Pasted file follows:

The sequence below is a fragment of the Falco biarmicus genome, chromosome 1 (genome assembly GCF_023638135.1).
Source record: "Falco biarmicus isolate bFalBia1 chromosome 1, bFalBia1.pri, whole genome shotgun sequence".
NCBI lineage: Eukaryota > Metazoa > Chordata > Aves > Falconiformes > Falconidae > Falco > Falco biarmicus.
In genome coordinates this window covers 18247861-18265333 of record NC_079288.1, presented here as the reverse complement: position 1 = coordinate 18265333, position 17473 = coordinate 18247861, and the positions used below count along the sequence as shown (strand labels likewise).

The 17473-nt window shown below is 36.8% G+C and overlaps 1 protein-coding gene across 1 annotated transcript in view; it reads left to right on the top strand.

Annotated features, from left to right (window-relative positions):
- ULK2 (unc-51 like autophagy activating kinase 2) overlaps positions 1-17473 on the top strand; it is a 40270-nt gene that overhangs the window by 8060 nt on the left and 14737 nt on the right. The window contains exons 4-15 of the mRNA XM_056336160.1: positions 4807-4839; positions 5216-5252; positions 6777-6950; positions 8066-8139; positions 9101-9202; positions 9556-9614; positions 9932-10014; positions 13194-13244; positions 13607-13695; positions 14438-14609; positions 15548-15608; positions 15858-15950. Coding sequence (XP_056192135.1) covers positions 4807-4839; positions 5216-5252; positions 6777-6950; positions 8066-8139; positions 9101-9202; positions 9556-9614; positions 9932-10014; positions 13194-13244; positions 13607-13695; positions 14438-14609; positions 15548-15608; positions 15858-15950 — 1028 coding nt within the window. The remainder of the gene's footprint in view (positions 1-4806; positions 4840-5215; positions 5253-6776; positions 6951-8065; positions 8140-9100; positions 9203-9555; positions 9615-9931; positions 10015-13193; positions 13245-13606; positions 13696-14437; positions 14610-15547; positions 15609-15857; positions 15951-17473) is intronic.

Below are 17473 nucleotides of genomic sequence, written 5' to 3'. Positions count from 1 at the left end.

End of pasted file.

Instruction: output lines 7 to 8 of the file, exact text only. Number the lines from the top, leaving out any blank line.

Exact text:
- ULK2 (unc-51 like autophagy activating kinase 2) overlaps positions 1-17473 on the top strand; it is a 40270-nt gene that overhangs the window by 8060 nt on the left and 14737 nt on the right. The window contains exons 4-15 of the mRNA XM_056336160.1: positions 4807-4839; positions 5216-5252; positions 6777-6950; positions 8066-8139; positions 9101-9202; positions 9556-9614; positions 9932-10014; positions 13194-13244; positions 13607-13695; positions 14438-14609; positions 15548-15608; positions 15858-15950. Coding sequence (XP_056192135.1) covers positions 4807-4839; positions 5216-5252; positions 6777-6950; positions 8066-8139; positions 9101-9202; positions 9556-9614; positions 9932-10014; positions 13194-13244; positions 13607-13695; positions 14438-14609; positions 15548-15608; positions 15858-15950 — 1028 coding nt within the window. The remainder of the gene's footprint in view (positions 1-4806; positions 4840-5215; positions 5253-6776; positions 6951-8065; positions 8140-9100; positions 9203-9555; positions 9615-9931; positions 10015-13193; positions 13245-13606; positions 13696-14437; positions 14610-15547; positions 15609-15857; positions 15951-17473) is intronic.

Below are 17473 nucleotides of genomic sequence, written 5' to 3'. Positions count from 1 at the left end.